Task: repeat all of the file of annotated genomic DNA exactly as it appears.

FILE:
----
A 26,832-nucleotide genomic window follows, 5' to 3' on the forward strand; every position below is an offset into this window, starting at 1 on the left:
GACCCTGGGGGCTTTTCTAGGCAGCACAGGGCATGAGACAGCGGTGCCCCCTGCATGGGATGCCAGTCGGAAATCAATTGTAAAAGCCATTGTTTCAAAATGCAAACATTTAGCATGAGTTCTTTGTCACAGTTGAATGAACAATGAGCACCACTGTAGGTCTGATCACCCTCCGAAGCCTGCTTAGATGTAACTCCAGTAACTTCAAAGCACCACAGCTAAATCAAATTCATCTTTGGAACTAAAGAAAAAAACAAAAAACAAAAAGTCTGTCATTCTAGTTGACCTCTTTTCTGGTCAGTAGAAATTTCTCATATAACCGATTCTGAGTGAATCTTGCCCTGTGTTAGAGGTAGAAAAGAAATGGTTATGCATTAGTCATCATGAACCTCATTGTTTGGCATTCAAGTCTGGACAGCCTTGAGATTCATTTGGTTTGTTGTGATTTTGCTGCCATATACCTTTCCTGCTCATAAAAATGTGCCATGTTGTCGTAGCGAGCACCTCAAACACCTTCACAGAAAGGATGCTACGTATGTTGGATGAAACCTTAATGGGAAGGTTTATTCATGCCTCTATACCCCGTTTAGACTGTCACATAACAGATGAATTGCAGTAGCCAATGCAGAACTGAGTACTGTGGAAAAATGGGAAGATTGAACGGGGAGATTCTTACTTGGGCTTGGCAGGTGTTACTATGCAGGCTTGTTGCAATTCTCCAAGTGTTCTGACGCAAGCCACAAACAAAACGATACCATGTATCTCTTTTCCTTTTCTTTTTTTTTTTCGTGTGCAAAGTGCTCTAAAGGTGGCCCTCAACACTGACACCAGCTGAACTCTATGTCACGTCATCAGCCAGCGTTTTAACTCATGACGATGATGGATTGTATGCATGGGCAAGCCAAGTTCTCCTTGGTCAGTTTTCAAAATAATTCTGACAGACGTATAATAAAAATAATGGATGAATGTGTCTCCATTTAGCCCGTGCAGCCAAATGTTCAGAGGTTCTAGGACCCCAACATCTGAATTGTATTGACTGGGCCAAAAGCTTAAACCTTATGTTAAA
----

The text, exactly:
A 26,832-nucleotide genomic window follows, 5' to 3' on the forward strand; every position below is an offset into this window, starting at 1 on the left:
GACCCTGGGGGCTTTTCTAGGCAGCACAGGGCATGAGACAGCGGTGCCCCCTGCATGGGATGCCAGTCGGAAATCAATTGTAAAAGCCATTGTTTCAAAATGCAAACATTTAGCATGAGTTCTTTGTCACAGTTGAATGAACAATGAGCACCACTGTAGGTCTGATCACCCTCCGAAGCCTGCTTAGATGTAACTCCAGTAACTTCAAAGCACCACAGCTAAATCAAATTCATCTTTGGAACTAAAGAAAAAAACAAAAAACAAAAAGTCTGTCATTCTAGTTGACCTCTTTTCTGGTCAGTAGAAATTTCTCATATAACCGATTCTGAGTGAATCTTGCCCTGTGTTAGAGGTAGAAAAGAAATGGTTATGCATTAGTCATCATGAACCTCATTGTTTGGCATTCAAGTCTGGACAGCCTTGAGATTCATTTGGTTTGTTGTGATTTTGCTGCCATATACCTTTCCTGCTCATAAAAATGTGCCATGTTGTCGTAGCGAGCACCTCAAACACCTTCACAGAAAGGATGCTACGTATGTTGGATGAAACCTTAATGGGAAGGTTTATTCATGCCTCTATACCCCGTTTAGACTGTCACATAACAGATGAATTGCAGTAGCCAATGCAGAACTGAGTACTGTGGAAAAATGGGAAGATTGAACGGGGAGATTCTTACTTGGGCTTGGCAGGTGTTACTATGCAGGCTTGTTGCAATTCTCCAAGTGTTCTGACGCAAGCCACAAACAAAACGATACCATGTATCTCTTTTCCTTTTCTTTTTTTTTTTCGTGTGCAAAGTGCTCTAAAGGTGGCCCTCAACACTGACACCAGCTGAACTCTATGTCACGTCATCAGCCAGCGTTTTAACTCATGACGATGATGGATTGTATGCATGGGCAAGCCAAGTTCTCCTTGGTCAGTTTTCAAAATAATTCTGACAGACGTATAATAAAAATAATGGATGAATGTGTCTCCATTTAGCCCGTGCAGCCAAATGTTCAGAGGTTCTAGGACCCCAACATCTGAATTGTATTGACTGGGCCAAAAGCTTAAACCTTATGTTAAA